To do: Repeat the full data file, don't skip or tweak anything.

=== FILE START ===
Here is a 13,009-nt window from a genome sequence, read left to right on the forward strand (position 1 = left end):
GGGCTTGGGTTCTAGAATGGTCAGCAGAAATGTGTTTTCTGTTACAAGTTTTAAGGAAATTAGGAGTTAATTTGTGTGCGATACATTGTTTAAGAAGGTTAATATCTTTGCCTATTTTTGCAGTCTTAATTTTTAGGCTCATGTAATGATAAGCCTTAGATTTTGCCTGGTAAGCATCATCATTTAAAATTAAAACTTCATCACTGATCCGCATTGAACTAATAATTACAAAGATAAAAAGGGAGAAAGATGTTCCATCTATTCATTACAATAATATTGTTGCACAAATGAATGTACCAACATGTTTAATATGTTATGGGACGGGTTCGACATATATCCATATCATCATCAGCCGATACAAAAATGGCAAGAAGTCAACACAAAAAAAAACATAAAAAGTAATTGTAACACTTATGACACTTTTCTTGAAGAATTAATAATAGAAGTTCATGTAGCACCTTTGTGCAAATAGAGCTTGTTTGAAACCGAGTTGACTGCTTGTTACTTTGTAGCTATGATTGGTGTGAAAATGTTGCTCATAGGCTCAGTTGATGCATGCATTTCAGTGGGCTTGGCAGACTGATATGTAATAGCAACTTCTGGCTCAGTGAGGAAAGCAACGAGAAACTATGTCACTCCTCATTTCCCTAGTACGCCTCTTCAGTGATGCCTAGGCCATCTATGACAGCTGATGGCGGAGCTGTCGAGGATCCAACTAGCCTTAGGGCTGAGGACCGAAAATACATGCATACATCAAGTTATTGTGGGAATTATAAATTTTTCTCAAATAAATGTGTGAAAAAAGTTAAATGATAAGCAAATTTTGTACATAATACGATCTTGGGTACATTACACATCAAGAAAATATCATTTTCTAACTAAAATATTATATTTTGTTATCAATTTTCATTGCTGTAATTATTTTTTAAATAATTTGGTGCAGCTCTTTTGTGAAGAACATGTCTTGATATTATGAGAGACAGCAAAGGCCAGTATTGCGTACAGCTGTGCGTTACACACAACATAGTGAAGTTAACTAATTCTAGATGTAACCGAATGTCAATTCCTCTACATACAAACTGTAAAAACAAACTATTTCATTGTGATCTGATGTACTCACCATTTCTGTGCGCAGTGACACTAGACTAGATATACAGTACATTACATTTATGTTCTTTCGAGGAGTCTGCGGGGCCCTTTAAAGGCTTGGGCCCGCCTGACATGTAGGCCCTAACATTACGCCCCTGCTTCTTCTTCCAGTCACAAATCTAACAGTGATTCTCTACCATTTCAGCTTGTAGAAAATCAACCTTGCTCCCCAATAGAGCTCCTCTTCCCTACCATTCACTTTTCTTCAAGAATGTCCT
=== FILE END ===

Here is a 13,009-nt window from a genome sequence, read left to right on the forward strand (position 1 = left end):
GGGCTTGGGTTCTAGAATGGTCAGCAGAAATGTGTTTTCTGTTACAAGTTTTAAGGAAATTAGGAGTTAATTTGTGTGCGATACATTGTTTAAGAAGGTTAATATCTTTGCCTATTTTTGCAGTCTTAATTTTTAGGCTCATGTAATGATAAGCCTTAGATTTTGCCTGGTAAGCATCATCATTTAAAATTAAAACTTCATCACTGATCCGCATTGAACTAATAATTACAAAGATAAAAAGGGAGAAAGATGTTCCATCTATTCATTACAATAATATTGTTGCACAAATGAATGTACCAACATGTTTAATATGTTATGGGACGGGTTCGACATATATCCATATCATCATCAGCCGATACAAAAATGGCAAGAAGTCAACACAAAAAAAAACATAAAAAGTAATTGTAACACTTATGACACTTTTCTTGAAGAATTAATAATAGAAGTTCATGTAGCACCTTTGTGCAAATAGAGCTTGTTTGAAACCGAGTTGACTGCTTGTTACTTTGTAGCTATGATTGGTGTGAAAATGTTGCTCATAGGCTCAGTTGATGCATGCATTTCAGTGGGCTTGGCAGACTGATATGTAATAGCAACTTCTGGCTCAGTGAGGAAAGCAACGAGAAACTATGTCACTCCTCATTTCCCTAGTACGCCTCTTCAGTGATGCCTAGGCCATCTATGACAGCTGATGGCGGAGCTGTCGAGGATCCAACTAGCCTTAGGGCTGAGGACCGAAAATACATGCATACATCAAGTTATTGTGGGAATTATAAATTTTTCTCAAATAAATGTGTGAAAAAAGTTAAATGATAAGCAAATTTTGTACATAATACGATCTTGGGTACATTACACATCAAGAAAATATCATTTTCTAACTAAAATATTATATTTTGTTATCAATTTTCATTGCTGTAATTATTTTTTAAATAATTTGGTGCAGCTCTTTTGTGAAGAACATGTCTTGATATTATGAGAGACAGCAAAGGCCAGTATTGCGTACAGCTGTGCGTTACACACAACATAGTGAAGTTAACTAATTCTAGATGTAACCGAATGTCAATTCCTCTACATACAAACTGTAAAAACAAACTATTTCATTGTGATCTGATGTACTCACCATTTCTGTGCGCAGTGACACTAGACTAGATATACAGTACATTACATTTATGTTCTTTCGAGGAGTCTGCGGGGCCCTTTAAAGGCTTGGGCCCGCCTGACATGTAGGCCCTAACATTACGCCCCTGCTTCTTCTTCCAGTCACAAATCTAACAGTGATTCTCTACCATTTCAGCTTGTAGAAAATCAACCTTGCTCCCCAATAGAGCTCCTCTTCCCTACCATTCACTTTTCTTCAAGAATGTCCT